2.  Moreover, a man by his very nature, that is, in the way God has made him, is dependent on fellow-men and, for his part, has obligations towards them.He should worship God, therefore, not only as an individual but also as a member of society, as a social being.this aspect of worship to is fulfilled when the faithful”come together into one place” to attend Mass.The Mass thus become a communal act of worship where one joins with other in offering worship.

The Sunday mass is, therefore, a grave obligation binding on all the faithful unless prevented by a legitimate reason, such as illness, a great distance from the church, and unavoidable official duties.

This excerpt is taken from the book: 50 Questions about Catholicism.  Order your Copy now!!!




Why Do Catholics Say The Rosary?


Repeating the same prayer or formula many times is a practice in some religions.It is thought that repetition makes the prayer more effective.The idea of repetition prevails in the use of mantrams and tantric formulae.

Among Christians too there arose from the early Middle Ages the practice of repeating especially the Lord’s Prayer.The Irish monks, who came as missionaries to the European continent, required that the lay brothers in their monasteries should say fifty psalm or fifty Our Father for a deceased monk.The practice of reciting Our Father instead of the psalm was taken up by the laity too.The fifty Our Father became the ‘psalter of the Laity’.To count the prayers, a string of beads were used, from which originated the custom of Rosary beads.

There is the story that in a vision the Blessed Virgin revealed the Rosary to St Dominic (1170-1221), founder of the Friars preachers or Dominicans.However, it was by a gradual process that the Rosary, as we know it now, took shape

Following the pattern of recitation of fifty Our Fathers, there evolved towards the end of the 12th century the corresponding to the 150 psalms of the Old Testament Psalter.In the early part of the 15th century, a Carthusians, Dominic of Prussia, helped to popularize the recitation of Kalkar, divided the Hail Marys into decades, inserting an Our Father at the commencement of each decade.Meditation on the mysteries, while reciting the Hall Marys, was a feature added to the psalter.A book of 1483 by a Dominican, Our Dear Lady’s Psalter, speaks of fifteen mysteries.

Finally the Rosary, as now being used, was officially established in the Church by Pope St Plus V (1566-1572) by his bull of 1569.It was two years later, on 7 October 1571, that the Christian forces of the Holy League, under the command of the Spanish admiral, Don John of Austria, gained a decisive victory over the Turks at the battle of Lepanto, a victory ascribed to the power of the Rosary.The Feast of the Holy Rosary, on 7 October, was instituted as a feast of the universal Church by Pope Clement XI (1667-1669).

The Rosary is a simple, practical and devotional form of prayer to Our Lady that has evolved from Christian throughout the Catholic world.It combines both vocal and mental reflects on the divine mysteries.

Of saints who had a great regard for the Rosary and sought to popularize it, mention may be made of St Louis Grignion de Montfort (1673-1716).His book The Secret of the Rosary is well known.

It is significant that both at Lourdes and Fatima Our Lady appeared with the Rosary and particularly at Fatima urged the pious recitation of it.In this way, she reveals her predilection for this particular type of prayer and sets the seal, as it were, on what had spontaneously originated from the piety of the faithful.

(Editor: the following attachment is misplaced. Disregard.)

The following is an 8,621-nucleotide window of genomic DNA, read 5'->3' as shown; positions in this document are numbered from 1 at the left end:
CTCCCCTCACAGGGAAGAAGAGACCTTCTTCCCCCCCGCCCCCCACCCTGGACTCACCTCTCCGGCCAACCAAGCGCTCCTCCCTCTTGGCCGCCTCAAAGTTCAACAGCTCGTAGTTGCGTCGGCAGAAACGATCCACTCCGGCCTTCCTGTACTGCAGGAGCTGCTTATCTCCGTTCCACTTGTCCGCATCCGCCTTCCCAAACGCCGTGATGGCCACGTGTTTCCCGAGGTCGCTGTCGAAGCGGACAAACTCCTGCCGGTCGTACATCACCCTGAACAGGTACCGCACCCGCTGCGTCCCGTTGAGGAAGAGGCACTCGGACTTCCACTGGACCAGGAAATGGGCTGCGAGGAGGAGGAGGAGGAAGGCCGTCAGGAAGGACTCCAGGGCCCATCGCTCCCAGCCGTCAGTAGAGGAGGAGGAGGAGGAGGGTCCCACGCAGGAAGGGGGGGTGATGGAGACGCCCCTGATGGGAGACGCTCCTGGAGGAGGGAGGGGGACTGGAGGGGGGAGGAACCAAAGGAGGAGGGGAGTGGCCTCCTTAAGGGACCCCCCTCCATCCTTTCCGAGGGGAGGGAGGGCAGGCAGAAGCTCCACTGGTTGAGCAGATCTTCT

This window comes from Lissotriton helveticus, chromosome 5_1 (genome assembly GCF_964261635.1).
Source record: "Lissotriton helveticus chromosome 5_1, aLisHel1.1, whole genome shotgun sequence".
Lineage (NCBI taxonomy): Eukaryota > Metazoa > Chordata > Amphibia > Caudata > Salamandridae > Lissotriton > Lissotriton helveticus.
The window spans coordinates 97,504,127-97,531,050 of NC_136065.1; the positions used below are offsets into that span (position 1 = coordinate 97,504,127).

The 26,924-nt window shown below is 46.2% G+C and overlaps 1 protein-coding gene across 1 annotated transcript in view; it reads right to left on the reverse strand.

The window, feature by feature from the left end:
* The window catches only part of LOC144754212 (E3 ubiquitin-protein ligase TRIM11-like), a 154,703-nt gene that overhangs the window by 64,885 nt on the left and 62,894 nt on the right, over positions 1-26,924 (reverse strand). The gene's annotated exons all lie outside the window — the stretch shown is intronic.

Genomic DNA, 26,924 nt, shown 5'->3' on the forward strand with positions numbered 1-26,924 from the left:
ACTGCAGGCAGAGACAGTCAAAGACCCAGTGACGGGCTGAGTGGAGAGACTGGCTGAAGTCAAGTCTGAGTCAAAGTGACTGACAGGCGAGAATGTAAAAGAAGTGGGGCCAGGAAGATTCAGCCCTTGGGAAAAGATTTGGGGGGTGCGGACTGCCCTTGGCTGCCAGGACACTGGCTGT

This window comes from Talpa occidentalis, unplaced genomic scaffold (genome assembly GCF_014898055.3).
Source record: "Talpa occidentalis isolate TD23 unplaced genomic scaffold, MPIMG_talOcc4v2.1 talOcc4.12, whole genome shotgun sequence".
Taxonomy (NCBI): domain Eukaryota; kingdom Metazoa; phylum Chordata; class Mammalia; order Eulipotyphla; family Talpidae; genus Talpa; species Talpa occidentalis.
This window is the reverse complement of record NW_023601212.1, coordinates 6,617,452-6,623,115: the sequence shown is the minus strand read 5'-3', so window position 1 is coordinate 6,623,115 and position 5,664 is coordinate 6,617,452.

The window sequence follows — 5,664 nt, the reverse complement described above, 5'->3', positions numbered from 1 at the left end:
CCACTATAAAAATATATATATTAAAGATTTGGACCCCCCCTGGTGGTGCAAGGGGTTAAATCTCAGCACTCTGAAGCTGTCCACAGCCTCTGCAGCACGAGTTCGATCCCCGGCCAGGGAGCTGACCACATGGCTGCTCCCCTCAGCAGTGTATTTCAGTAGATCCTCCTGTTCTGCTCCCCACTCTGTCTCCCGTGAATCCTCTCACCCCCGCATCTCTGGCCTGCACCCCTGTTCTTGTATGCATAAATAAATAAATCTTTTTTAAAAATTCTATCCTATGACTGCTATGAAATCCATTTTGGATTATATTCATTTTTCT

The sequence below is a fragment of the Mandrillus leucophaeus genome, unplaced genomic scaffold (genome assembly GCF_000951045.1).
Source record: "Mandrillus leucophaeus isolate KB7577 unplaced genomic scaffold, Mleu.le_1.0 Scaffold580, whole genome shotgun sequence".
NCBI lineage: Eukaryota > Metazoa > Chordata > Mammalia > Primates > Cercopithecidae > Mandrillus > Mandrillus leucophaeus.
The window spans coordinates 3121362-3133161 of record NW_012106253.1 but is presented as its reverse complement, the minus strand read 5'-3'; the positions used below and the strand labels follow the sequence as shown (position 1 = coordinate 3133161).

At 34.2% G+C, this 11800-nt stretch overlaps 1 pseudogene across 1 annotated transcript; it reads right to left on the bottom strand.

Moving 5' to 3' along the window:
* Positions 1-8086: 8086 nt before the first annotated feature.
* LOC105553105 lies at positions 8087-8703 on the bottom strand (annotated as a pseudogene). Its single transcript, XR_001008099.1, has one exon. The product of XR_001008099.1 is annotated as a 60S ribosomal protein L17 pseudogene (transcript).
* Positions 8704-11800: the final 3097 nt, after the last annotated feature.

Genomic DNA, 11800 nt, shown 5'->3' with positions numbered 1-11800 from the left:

This excerpt is taken from the book: 50 Questions about Catholicism.

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Why is there a Collection at mass?


The custom of sending a plate round after the General Intercessions (Prayer of the Faithful) at Mass to collect the monetary contribution of the Faithful is not just for the purpose of obtaining funds for the expenses of the clergy.Its origin comes from very spiritual motives.

Bread and wines were the elements used by Christ when he instituted the Holy Eucharist.In the early Church, after the General Intercessions, bread and

wines were brought to the altar.these were offered to God as an element to be set apart for the sacrifice, in keeping with the general practice of dedicating to God what was to be used for his service.

It used to be the Practice in early times for the people to bring with them to Mass bread and wines produced in their own field, the fruit of their own labour and toil, which therefore could be regarded as something of themselves, as implied by the prayer said by the priest when offering the bread and wine:” which earth has given and human hands have made.” Moreover, as a staple food, bread and wine were thus a symbolic life.the offering of bread and wine was thus a symbolic way by which those Christ offered in the Eucharistic Sacrifice.

The Early Roman document gives details of the ceremonial of bringing the bread and wine to the altar and the celebrant receiving them and offering them to God.Of the bread and wine thus offered, the quality needed for the sacrifice was taken and the rest kept for the poor.

After the 10thcentury, the practice of offering bread and wine by the people gradually ceased.St Peter Damian, of the 11th century (1007-1072) expressly mentions that people gave money instead of bread and wine. The symbolism, however, remained the same.It was obviously because bringing the bread and wine to the church was impractical and cumbersome that it was given up and replaced by the more convenient offering of money.